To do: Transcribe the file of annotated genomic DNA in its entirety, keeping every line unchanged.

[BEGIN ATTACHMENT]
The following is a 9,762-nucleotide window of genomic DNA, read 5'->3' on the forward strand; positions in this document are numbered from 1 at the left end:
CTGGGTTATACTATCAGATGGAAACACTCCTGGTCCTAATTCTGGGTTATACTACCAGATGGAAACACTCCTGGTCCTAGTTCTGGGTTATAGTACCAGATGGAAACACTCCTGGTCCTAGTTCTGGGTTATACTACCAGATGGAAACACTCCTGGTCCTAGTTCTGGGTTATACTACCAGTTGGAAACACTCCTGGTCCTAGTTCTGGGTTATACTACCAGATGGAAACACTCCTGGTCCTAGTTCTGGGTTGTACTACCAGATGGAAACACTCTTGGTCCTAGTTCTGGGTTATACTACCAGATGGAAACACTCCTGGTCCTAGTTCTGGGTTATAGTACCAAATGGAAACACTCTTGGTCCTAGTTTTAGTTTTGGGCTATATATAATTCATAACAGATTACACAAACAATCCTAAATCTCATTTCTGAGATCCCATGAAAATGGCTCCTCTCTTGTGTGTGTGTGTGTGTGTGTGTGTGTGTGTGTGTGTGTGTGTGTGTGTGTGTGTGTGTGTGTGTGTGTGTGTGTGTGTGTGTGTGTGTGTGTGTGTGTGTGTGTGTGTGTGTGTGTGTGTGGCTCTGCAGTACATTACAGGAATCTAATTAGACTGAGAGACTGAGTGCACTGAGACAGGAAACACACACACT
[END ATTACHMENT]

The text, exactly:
The following is a 9,762-nucleotide window of genomic DNA, read 5'->3' on the forward strand; positions in this document are numbered from 1 at the left end:
CTGGGTTATACTATCAGATGGAAACACTCCTGGTCCTAATTCTGGGTTATACTACCAGATGGAAACACTCCTGGTCCTAGTTCTGGGTTATAGTACCAGATGGAAACACTCCTGGTCCTAGTTCTGGGTTATACTACCAGATGGAAACACTCCTGGTCCTAGTTCTGGGTTATACTACCAGTTGGAAACACTCCTGGTCCTAGTTCTGGGTTATACTACCAGATGGAAACACTCCTGGTCCTAGTTCTGGGTTGTACTACCAGATGGAAACACTCTTGGTCCTAGTTCTGGGTTATACTACCAGATGGAAACACTCCTGGTCCTAGTTCTGGGTTATAGTACCAAATGGAAACACTCTTGGTCCTAGTTTTAGTTTTGGGCTATATATAATTCATAACAGATTACACAAACAATCCTAAATCTCATTTCTGAGATCCCATGAAAATGGCTCCTCTCTTGTGTGTGTGTGTGTGTGTGTGTGTGTGTGTGTGTGTGTGTGTGTGTGTGTGTGTGTGTGTGTGTGTGTGTGTGTGTGTGTGTGTGTGTGTGTGTGTGTGTGTGTGTGTGTGTGTGTGTGTGGCTCTGCAGTACATTACAGGAATCTAATTAGACTGAGAGACTGAGTGCACTGAGACAGGAAACACACACACT